By Mark Brunelli, News Writer
26 Oct 2004 | SearchCIO.com
ORLANDO, Fla. -- Proper planning and honest communication with employees and suppliers are two of the biggest keys to launching a successful overseas outsourcing project, according to experts.
Speaking at the Gartner Symposium ITxpo, Michael Montonen, vice president of consulting for the Stamford, Conn.-based analyst firm, said companies that are considering going offshore should first conduct a risk and readiness assessment of their organization and decide exactly what kind of work should be outsourced.
The person in charge of the outsourcing program should then communicate those goals directly to employees and to potential suppliers of overseas staff. It's also important to get visible support from high-level company executives early on. Support from upper management can be a big help when the outsourcing plan runs into "natural resistance" from employees who are concerned about their future.
"A lot of offshore engagements actually get into trouble because of a lack of communication," Montonen said. "Be honest and upfront about what you're doing, and be honest about the business reason for doing it."
Before shopping around for overseas suppliers, companies should to develop a business plan that clearly explains the business drivers for the initiative. To get the information needed for the business plan, conduct thorough risk and readiness assessments, Montonen said.
The assessment process will help companies determine what skills they have in-house, what skills are needed from a third-party source and the cost implications of outsourcing. Using this information, companies can then decide what the nature of the outsourcing relationship should be, and thus the type of supplier they need.
Outsourcing relationships come in three forms, Montonen explained. A utility relationship is highly transactional and basically consists of a supplier handling a small amount of work for a short period of time. An enhancement relationship is when the supplier actually helps the customer add some new capability to its infrastructure. In a transformational relationship, the offshore supplier is a true partner and enables a complete change in the way that the customer company does business.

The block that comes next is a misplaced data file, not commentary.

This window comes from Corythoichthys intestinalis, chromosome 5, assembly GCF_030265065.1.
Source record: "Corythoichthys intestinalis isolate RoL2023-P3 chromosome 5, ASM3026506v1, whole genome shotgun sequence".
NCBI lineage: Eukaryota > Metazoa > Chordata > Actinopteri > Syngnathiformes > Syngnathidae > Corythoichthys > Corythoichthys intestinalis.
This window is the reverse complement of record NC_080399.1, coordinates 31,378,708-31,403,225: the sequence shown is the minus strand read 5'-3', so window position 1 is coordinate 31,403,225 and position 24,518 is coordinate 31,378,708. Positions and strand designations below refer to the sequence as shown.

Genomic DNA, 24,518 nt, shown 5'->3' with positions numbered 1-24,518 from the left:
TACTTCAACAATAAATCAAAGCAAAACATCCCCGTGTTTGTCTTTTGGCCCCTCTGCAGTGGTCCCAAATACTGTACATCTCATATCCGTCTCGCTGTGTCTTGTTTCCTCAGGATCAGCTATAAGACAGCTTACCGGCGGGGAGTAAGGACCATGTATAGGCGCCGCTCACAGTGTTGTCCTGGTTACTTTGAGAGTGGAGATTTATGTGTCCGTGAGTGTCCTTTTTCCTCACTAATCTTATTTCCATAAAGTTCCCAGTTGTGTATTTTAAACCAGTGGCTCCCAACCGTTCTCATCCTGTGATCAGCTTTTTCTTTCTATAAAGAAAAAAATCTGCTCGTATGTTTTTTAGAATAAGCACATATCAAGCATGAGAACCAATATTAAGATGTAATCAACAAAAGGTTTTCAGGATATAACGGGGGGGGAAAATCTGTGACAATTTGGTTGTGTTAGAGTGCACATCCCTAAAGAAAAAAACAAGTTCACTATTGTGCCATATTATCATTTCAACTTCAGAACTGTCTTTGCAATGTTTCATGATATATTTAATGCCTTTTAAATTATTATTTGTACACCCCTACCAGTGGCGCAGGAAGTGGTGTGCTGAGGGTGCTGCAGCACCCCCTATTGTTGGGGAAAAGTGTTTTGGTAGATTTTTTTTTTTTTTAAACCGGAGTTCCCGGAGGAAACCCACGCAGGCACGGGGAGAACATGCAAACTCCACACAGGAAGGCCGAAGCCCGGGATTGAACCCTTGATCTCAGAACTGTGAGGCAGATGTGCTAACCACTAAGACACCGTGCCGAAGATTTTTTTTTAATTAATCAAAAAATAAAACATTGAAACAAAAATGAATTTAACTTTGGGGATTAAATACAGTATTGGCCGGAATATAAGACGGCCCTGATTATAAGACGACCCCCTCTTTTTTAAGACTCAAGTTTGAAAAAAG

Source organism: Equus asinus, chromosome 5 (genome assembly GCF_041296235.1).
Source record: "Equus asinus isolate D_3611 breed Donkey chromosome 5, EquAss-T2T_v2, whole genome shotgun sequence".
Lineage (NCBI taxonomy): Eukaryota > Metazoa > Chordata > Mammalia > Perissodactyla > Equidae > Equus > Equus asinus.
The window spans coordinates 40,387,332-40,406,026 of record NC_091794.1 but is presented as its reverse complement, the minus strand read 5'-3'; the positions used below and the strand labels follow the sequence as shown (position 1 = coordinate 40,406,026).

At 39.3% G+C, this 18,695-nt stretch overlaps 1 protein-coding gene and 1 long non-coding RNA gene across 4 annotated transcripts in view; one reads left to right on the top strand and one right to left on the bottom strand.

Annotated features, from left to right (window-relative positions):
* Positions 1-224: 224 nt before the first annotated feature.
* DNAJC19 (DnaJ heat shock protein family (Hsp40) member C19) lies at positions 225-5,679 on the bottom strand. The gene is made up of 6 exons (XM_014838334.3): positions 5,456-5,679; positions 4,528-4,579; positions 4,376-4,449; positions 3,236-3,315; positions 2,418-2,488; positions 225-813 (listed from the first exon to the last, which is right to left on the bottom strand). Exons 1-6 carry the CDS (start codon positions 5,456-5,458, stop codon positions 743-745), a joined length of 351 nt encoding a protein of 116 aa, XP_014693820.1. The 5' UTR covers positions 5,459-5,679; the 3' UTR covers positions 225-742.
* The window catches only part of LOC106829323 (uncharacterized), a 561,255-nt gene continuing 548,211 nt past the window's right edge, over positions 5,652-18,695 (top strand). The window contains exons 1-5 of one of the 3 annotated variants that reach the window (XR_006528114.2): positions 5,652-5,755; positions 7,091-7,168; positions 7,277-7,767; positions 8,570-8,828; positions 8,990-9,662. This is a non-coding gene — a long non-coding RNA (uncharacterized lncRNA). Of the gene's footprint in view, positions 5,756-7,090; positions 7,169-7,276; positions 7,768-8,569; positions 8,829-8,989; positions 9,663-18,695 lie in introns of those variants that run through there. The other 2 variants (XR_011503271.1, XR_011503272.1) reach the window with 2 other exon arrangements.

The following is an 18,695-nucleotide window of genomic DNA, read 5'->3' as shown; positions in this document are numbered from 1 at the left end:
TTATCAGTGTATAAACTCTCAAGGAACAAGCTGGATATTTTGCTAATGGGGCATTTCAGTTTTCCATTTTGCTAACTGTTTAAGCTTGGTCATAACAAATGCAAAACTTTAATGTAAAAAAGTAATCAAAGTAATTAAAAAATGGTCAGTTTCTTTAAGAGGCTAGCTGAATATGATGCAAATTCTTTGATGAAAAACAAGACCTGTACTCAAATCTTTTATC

When planning for outsourcing, companies should also assess their change management capabilities. Specifically, they should determine if they are ready to manage the changes that will be required when work begins moving offshore. These changes may be in the areas of technology, business processes and staffing. If employees are to be laid off or retrained as a result of offshoring, it's important to clearly communicate those plans, the analyst said.
"You have to basically bring people on board and you have to do it through a very clear communications strategy," Montonen said. "You also have to enlist the support of senior management."
In creating a business plan for outsourcing, companies should also consider governance, or the process of managing a global sourcing relationship. The skills needed to manage such a relationship generally fall into categories of IT leadership, architecture, vendor management and IT and business alignment, Montonen said.
The first things to consider when picking an overseas supplier are the geopolitical and other risks associated with the country where the supplier operates. Look at the infrastructure of the country, the overall business conditions, and most importantly, the legal system.
For example, think twice before going to China because the judicial system doesn't support foreign companies in intellectual property cases, Montonen said.
When looking at individual service providers, consider the viability of their company and the availability of disaster recovery services. Also, think through the cultural, language, time and communications differences between the two firms.
"Be aware of the cultural differences," Montonen said. "There are different ways of communicating and you have to be aware of them in order to be successful."
Conference attendee Ed Pisula, director of corporate IT for Respironics Inc., a manufacturer of respiratory devices based in Murrysville, Pa., said during his company's recent outsourcing project, cultural differences actually worked to his advantage.
Pisula said his company outsourced the implementation of an SAP enterprise application to an Indian firm after deciding that the cost to work with local consultants was just too high.
Pisula worked with the Indian firm to get the project under way, and because of the time differences, he would often show up to the office in the morning to find out that a lot of work had been accomplished the night before. In the end, Respironics saved money and time.
"I'd recommend outsourcing," Pisula said. "Just understand exactly what it is that you want to outsource."
One final word of caution came from Montonen, who said that when picking a service provider, be sure to examine the company's record as well as their rhetoric.
"When dealing with service providers, we recommend that you always look under the hood and not only listen to the marketing presentation," he said.